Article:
Heading back to West Cornwall, Rick explores the small mining town of Breage. He meets Trefor Bowen, the churchwarden who shows Rick the remarkable 600-year-old paintings that live inside the church. The paintings on the wall depict 2 figures including St Christopher, patron saint of travellers and the Christ of the Trades. Painted over during Henry III’s reign, they were only re-discovered 300 years ago.
Recreate Rick’s clementine trifle recipe at home
Rick Stein’s Cornwall series 3 episode 9 guide
Rick’s starts this episode back in far West Penwith to meet potter, Catherine Lucktaylor who captures the rugged Cornish landscape in her work. Unlike other potters Rick has met, Catherine shapes all her ceramics by hand and not on a spinning wheel. Once her pots have been fired in the kiln the first time, she paints them with homemade glazes. After a second firing, Catherine’s creations emerge as beautiful, vibrant ceramic pots capturing the colours and movement of her surroundings.
Heading back to Padstow and with plans of heading out on the water to catch seabass dashed due to the weather, Rick heads into the kitchen instead. He shows us how to cook one of his favourite recipes, steamed sea bass with garlic, ginger and spring onion. Make sure to serve it with steamed rice to soak up all the sauce.
Next, Rick meets with Charlie to chat about Cornish wine. Charlie shares how much the Cornish wine industry is growing and that the county now proudly homes 9 vineyards, each producing excellent wine. He brings a few bottles for them to try – finding the perfect wine to go with Rick’s earlier sea bass dish.
Rick travels to far East Cornwall to the town of Launceston, which borders neighbouring county, Devon. His discovers one of his favourite poets used to call this town home, Charles Causely. Rick visits the home of Causely, where he wrote most of his poetry and chats to author, Patrick Gale who’s written a book on Causley’s fascinating life. Patrick believes Causely is Britain’s greatest second world war poet. After Causely’s time at war, he lived a simple and humble life back in Launceston as a primary school teacher and wrote about his Cornish life.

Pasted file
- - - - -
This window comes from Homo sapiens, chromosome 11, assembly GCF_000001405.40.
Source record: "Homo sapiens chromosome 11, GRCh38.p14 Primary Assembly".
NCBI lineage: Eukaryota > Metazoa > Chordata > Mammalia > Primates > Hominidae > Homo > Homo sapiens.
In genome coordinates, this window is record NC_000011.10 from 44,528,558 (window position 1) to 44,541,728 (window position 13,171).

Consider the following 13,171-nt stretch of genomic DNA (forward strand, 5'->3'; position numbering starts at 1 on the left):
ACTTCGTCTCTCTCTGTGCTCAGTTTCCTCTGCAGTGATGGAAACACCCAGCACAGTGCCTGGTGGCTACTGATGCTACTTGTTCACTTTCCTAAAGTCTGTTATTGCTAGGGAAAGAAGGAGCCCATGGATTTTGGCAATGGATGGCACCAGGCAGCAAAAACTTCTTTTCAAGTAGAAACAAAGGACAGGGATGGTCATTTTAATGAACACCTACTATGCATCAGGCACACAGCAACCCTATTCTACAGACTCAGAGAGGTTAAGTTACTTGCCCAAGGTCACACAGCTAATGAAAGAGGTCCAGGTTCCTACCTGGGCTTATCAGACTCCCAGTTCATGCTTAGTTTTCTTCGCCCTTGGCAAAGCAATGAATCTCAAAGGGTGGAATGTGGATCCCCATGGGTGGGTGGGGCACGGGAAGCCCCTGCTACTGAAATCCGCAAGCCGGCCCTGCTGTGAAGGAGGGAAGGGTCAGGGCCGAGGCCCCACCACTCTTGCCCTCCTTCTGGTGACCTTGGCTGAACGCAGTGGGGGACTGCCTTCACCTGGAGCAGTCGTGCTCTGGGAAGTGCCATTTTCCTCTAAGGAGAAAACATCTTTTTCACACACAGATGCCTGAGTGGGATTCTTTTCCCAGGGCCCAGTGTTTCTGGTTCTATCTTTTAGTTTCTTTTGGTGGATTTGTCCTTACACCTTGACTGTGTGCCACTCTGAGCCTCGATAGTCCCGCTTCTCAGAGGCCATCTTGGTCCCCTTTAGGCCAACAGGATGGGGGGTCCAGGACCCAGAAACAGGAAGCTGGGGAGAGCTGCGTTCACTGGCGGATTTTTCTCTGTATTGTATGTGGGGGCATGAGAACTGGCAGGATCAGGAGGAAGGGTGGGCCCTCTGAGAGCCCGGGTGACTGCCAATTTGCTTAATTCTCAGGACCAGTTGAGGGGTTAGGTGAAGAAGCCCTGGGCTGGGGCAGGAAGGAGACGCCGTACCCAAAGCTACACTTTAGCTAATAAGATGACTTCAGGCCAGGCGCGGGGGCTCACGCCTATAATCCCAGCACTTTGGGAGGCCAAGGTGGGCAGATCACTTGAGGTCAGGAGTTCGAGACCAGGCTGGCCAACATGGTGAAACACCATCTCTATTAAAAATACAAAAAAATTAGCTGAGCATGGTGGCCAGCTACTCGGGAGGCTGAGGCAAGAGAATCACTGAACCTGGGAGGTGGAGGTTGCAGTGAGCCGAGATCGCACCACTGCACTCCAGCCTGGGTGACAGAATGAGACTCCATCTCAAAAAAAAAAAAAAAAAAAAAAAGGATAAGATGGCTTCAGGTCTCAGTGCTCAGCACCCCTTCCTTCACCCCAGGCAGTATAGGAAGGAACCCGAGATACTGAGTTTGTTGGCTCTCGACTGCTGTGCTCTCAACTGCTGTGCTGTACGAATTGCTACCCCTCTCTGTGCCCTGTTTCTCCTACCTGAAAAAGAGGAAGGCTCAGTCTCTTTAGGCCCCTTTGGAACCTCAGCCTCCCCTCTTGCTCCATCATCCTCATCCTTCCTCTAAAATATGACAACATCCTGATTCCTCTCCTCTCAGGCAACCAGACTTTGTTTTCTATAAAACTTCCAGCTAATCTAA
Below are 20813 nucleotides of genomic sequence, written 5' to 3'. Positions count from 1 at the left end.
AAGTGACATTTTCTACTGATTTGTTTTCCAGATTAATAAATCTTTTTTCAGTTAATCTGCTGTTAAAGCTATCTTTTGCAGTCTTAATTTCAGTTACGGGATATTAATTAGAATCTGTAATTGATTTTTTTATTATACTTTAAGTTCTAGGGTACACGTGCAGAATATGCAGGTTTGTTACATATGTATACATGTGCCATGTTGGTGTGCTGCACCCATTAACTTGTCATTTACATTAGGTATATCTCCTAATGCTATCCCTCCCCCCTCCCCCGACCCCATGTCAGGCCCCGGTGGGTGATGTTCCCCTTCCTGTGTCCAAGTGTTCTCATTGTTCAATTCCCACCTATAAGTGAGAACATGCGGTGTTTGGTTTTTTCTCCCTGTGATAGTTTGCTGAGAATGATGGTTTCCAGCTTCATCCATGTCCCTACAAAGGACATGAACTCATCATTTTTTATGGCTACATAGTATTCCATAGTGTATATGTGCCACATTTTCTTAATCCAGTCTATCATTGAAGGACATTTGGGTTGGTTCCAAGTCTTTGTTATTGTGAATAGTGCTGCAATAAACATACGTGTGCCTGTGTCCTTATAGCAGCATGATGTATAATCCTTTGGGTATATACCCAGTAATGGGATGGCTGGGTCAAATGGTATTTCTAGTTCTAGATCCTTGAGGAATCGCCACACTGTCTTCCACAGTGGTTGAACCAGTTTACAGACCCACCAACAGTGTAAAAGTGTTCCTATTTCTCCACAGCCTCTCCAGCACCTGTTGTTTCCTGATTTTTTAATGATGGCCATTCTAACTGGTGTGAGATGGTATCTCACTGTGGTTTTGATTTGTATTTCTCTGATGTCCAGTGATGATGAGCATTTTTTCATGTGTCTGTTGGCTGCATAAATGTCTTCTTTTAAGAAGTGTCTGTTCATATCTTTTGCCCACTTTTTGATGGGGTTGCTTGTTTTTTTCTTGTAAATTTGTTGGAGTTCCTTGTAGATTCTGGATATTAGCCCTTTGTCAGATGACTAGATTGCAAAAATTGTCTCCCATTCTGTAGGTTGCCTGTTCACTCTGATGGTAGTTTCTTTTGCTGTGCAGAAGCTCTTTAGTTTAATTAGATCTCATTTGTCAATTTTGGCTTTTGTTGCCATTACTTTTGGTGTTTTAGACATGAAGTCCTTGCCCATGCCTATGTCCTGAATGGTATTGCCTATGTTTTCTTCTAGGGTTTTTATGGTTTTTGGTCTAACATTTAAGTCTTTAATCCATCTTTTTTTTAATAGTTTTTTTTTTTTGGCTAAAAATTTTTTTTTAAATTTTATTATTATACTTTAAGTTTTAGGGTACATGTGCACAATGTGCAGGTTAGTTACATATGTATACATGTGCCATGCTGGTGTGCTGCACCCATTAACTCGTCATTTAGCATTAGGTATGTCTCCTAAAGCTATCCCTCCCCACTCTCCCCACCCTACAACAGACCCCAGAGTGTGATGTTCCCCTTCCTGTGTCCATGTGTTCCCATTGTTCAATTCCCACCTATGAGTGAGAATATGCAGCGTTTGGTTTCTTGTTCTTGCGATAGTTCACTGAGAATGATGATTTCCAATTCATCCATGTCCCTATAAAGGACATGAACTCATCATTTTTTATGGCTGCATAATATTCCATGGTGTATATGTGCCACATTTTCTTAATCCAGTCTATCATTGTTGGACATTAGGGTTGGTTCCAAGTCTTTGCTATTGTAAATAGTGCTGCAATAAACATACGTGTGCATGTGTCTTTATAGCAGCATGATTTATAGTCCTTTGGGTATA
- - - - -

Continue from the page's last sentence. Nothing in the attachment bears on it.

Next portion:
Recreate Rick’s steamed whole sea bass with garlic, giner and spring onion recipe at home
Rick Stein’s Cornwall series 3 episode 10 guide
In the final episode of the series, Rick visits the fishing port of Boscastle, tucked in amongst a natural fortress against the Atlantic Coast. Here he discovers a fabulous seafood restaurant, The Rocket Store. Like its name, the restaurant historically housed rockets used to fire safety ropes out to sinking ships two hundred years ago. Now owned by best friends, Freddie, and Alex, they pride themselves on serving simply cooked local seafood. Rick takes a seat to try some of their well-loved dishes including grilled scallops in seaweed butter.
Travelling up the coast towards Bude, Rick visits Re-Growth Mushroom Farm, Cornwall’s only dedicated organic mushroom farm. After learning about how they grow the mushrooms, Rick tries their homemade mushroom pâté. Back in the kitchen, Rick’s inspired to use lion’s mane, shiitake and oyster mushrooms paired with broccoli for a quick and easy stir-fry, perfect for a mid-week supper.
For his final adventure, Rick makes the journey to Mousehole, where he spends a surreal afternoon watching a German film crew working on a long-running and well-loved TV series, written by author, Rosamunde Pilcher. He discovers this is a major reason why so many Germans love to visit the county that Rick calls home.
To find out more about Pilcher and her life, he meets her son, Mark, and daughter, Pippa. They share stories of their life growing up in Scotland and their family holidays to Cornwall. As Rosamunde was born in West Cornwall, they explain that these annual holidays to the Southwest were really for their mother, who needed that injection of Cornwall back in her life to inspire her novels.
Recreate Rick’s mushroom and broccoli stir fry recipe at home